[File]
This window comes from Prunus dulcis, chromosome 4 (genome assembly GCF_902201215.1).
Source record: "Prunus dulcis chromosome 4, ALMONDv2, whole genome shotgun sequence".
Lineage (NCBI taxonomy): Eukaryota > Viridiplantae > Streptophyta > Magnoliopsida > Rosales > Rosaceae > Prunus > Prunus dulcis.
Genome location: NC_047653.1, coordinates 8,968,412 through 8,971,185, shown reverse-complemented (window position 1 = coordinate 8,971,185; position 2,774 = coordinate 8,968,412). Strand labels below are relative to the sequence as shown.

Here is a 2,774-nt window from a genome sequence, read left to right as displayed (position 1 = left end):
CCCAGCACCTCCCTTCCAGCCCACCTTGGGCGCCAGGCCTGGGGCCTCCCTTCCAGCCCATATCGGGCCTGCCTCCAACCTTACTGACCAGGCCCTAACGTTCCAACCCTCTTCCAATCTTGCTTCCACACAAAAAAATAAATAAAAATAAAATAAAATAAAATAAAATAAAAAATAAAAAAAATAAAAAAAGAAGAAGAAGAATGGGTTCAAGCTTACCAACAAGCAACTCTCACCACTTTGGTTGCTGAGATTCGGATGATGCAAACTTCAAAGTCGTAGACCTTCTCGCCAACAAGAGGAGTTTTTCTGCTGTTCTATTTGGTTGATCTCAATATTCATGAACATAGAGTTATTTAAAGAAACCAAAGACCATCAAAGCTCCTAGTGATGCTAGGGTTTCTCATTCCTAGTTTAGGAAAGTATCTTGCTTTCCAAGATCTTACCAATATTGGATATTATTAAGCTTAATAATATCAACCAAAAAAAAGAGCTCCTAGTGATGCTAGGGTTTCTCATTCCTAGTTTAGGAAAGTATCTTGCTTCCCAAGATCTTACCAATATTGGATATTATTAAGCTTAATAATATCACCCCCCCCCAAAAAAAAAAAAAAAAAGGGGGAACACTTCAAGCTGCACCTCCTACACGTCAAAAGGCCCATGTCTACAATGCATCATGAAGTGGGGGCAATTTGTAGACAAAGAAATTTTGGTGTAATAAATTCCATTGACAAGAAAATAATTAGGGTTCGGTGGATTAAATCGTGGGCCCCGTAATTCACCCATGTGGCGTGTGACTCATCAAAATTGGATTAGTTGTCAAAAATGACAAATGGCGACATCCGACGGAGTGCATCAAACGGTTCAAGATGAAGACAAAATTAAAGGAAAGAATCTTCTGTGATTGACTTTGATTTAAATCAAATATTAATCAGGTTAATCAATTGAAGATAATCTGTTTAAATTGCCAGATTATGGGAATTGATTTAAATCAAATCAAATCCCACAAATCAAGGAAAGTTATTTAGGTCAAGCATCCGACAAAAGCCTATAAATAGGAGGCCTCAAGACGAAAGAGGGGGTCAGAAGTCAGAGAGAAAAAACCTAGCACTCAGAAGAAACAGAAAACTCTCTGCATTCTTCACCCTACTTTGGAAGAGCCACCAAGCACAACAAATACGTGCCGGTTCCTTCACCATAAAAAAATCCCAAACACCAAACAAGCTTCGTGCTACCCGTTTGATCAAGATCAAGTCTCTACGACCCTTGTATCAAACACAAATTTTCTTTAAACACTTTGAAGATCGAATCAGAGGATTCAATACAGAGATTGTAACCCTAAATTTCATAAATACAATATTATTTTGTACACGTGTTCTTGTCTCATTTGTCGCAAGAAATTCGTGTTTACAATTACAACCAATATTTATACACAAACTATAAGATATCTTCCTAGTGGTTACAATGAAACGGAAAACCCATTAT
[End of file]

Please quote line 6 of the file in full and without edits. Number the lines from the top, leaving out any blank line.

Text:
CCCAGCACCTCCCTTCCAGCCCACCTTGGGCGCCAGGCCTGGGGCCTCCCTTCCAGCCCATATCGGGCCTGCCTCCAACCTTACTGACCAGGCCCTAACGTTCCAACCCTCTTCCAATCTTGCTTCCACACAAAAAAATAAATAAAAATAAAATAAAATAAAATAAAATAAAAAATAAAAAAAATAAAAAAAGAAGAAGAAGAATGGGTTCAAGCTTACCAACAAGCAACTCTCACCACTTTGGTTGCTGAGATTCGGATGATGCAAACTTCAAAGTCGTAGACCTTCTCGCCAACAAGAGGAGTTTTTCTGCTGTTCTATTTGGTTGATCTCAATATTCATGAACATAGAGTTATTTAAAGAAACCAAAGACCATCAAAGCTCCTAGTGATGCTAGGGTTTCTCATTCCTAGTTTAGGAAAGTATCTTGCTTTCCAAGATCTTACCAATATTGGATATTATTAAGCTTAATAATATCAACCAAAAAAAAGAGCTCCTAGTGATGCTAGGGTTTCTCATTCCTAGTTTAGGAAAGTATCTTGCTTCCCAAGATCTTACCAATATTGGATATTATTAAGCTTAATAATATCACCCCCCCCCAAAAAAAAAAAAAAAAAGGGGGAACACTTCAAGCTGCACCTCCTACACGTCAAAAGGCCCATGTCTACAATGCATCATGAAGTGGGGGCAATTTGTAGACAAAGAAATTTTGGTGTAATAAATTCCATTGACAAGAAAATAATTAGGGTTCGGTGGATTAAATCGTGGGCCCCGTAATTCACCCATGTGGCGTGTGACTCATCAAAATTGGATTAGTTGTCAAAAATGACAAATGGCGACATCCGACGGAGTGCATCAAACGGTTCAAGATGAAGACAAAATTAAAGGAAAGAATCTTCTGTGATTGACTTTGATTTAAATCAAATATTAATCAGGTTAATCAATTGAAGATAATCTGTTTAAATTGCCAGATTATGGGAATTGATTTAAATCAAATCAAATCCCACAAATCAAGGAAAGTTATTTAGGTCAAGCATCCGACAAAAGCCTATAAATAGGAGGCCTCAAGACGAAAGAGGGGGTCAGAAGTCAGAGAGAAAAAACCTAGCACTCAGAAGAAACAGAAAACTCTCTGCATTCTTCACCCTACTTTGGAAGAGCCACCAAGCACAACAAATACGTGCCGGTTCCTTCACCATAAAAAAATCCCAAACACCAAACAAGCTTCGTGCTACCCGTTTGATCAAGATCAAGTCTCTACGACCCTTGTATCAAACACAAATTTTCTTTAAACACTTTGAAGATCGAATCAGAGGATTCAATACAGAGATTGTAACCCTAAATTTCATAAATACAATATTATTTTGTACACGTGTTCTTGTCTCATTTGTCGCAAGAAATTCGTGTTTACAATTACAACCAATATTTATACACAAACTATAAGATATCTTCCTAGTGGTTACAATGAAACGGAAAACCCATTAT